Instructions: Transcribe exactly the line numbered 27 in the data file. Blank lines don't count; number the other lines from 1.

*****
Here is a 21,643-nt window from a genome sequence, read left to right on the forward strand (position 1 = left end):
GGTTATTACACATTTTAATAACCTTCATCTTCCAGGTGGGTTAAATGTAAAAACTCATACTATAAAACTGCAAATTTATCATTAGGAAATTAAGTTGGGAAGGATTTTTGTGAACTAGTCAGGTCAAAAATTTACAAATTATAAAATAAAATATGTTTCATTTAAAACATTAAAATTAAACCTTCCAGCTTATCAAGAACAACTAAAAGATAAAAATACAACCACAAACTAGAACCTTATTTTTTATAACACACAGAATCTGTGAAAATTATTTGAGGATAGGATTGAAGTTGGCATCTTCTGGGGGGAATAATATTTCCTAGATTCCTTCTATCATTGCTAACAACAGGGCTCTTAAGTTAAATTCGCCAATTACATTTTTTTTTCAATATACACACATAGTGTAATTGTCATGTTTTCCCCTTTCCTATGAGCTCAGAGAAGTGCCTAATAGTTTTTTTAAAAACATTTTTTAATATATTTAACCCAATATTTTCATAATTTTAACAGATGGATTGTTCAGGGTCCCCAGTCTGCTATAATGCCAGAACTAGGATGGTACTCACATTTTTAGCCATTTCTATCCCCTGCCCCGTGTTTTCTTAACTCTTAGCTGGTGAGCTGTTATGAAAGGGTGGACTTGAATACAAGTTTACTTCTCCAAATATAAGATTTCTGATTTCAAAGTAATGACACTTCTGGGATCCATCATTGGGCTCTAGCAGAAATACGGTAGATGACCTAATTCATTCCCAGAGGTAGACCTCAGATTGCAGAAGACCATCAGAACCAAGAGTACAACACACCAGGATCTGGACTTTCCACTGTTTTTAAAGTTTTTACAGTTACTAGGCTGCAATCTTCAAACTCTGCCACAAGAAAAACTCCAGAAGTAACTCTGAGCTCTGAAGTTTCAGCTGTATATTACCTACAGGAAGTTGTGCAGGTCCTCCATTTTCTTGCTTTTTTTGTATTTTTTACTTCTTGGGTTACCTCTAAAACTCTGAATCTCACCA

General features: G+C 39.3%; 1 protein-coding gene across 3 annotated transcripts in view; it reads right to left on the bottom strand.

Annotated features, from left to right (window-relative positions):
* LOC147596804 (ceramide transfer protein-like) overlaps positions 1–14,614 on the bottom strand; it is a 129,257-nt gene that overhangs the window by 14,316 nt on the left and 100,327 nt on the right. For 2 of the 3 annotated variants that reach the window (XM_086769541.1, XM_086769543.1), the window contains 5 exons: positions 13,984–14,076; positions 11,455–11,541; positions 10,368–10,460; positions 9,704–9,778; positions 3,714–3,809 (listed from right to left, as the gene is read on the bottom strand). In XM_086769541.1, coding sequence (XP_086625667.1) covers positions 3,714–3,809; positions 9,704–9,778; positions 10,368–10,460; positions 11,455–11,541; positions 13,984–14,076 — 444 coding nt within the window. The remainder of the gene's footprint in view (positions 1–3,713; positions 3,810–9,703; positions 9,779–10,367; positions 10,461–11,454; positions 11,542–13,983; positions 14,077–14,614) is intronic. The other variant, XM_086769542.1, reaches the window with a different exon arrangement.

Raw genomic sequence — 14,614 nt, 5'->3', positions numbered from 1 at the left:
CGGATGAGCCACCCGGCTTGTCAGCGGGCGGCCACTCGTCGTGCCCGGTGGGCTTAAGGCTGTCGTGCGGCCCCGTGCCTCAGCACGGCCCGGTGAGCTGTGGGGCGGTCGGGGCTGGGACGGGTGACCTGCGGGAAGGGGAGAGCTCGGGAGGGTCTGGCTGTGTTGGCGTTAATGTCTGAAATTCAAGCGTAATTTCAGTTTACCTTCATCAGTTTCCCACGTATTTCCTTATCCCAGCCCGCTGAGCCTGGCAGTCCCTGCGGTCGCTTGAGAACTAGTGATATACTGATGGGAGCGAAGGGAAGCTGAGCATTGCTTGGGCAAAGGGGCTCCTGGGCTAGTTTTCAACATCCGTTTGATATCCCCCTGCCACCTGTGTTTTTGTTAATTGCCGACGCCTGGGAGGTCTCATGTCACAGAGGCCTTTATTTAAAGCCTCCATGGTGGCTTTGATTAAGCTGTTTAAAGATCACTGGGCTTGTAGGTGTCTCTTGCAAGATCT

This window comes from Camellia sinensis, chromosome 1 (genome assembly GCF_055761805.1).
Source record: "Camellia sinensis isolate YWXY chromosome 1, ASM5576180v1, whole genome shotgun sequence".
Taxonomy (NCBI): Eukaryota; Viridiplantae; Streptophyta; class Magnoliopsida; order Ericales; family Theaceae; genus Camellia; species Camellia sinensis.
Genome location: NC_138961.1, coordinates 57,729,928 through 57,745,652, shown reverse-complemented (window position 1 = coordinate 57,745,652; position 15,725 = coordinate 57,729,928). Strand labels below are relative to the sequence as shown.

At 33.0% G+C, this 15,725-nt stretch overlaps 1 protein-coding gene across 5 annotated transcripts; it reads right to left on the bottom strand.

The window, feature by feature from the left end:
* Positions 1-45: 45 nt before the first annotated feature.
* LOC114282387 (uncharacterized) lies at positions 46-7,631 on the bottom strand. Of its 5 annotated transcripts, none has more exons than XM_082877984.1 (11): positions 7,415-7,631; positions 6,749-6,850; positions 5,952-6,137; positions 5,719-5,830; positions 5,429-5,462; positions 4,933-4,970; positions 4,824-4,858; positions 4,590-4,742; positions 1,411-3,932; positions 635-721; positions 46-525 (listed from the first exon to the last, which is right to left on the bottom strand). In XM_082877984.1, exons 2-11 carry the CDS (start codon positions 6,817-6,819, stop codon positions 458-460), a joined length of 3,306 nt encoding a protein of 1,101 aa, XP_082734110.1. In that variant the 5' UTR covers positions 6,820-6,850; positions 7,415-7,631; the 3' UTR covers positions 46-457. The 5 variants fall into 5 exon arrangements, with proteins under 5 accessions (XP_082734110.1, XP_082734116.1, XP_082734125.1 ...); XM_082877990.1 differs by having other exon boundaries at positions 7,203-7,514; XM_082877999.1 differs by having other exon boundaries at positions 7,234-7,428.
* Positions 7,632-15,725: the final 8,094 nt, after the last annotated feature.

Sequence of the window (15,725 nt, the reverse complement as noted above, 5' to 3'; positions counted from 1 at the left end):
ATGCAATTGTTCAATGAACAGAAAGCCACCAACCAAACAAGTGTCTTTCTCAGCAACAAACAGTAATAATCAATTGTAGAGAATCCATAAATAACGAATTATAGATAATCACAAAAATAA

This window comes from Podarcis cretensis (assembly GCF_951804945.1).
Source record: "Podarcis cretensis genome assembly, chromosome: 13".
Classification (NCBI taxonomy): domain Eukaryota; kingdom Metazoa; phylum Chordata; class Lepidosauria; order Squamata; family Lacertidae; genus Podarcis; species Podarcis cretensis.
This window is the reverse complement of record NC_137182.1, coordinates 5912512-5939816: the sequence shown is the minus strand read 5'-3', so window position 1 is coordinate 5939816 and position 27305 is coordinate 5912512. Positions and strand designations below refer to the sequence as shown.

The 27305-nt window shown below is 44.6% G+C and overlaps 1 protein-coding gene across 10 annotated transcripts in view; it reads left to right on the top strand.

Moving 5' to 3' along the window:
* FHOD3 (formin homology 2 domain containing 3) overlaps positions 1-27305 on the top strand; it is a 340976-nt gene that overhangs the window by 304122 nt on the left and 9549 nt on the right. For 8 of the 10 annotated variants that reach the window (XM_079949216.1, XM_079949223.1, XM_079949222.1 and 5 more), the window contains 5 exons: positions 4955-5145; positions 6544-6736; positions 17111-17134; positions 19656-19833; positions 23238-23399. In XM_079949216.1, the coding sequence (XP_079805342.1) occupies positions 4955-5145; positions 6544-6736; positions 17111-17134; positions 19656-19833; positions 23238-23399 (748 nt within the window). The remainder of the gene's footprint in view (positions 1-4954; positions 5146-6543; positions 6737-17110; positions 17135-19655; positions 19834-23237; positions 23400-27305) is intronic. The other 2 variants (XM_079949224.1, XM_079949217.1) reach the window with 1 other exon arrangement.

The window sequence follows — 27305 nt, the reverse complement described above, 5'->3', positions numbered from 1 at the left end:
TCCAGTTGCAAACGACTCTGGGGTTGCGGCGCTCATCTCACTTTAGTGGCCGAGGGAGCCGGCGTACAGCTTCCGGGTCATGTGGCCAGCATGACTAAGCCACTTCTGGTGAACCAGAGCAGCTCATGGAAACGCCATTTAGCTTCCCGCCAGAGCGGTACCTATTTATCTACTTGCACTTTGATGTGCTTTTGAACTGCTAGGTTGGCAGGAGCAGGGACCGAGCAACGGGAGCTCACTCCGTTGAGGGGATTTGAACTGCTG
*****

TCCAGTTGCAAACGACTCTGGGGTTGCGGCGCTCATCTCACTTTAGTGGCCGAGGGAGCCGGCGTACAGCTTCCGGGTCATGTGGCCAGCATGACTAAGCCACTTCTGGTGAACCAGAGCAGCTCATGGAAACGCCATTTAGCTTCCCGCCAGAGCGGTACCTATTTATCTACTTGCACTTTGATGTGCTTTTGAACTGCTAGGTTGGCAGGAGCAGGGACCGAGCAACGGGAGCTCACTCCGTTGAGGGGATTTGAACTGCTG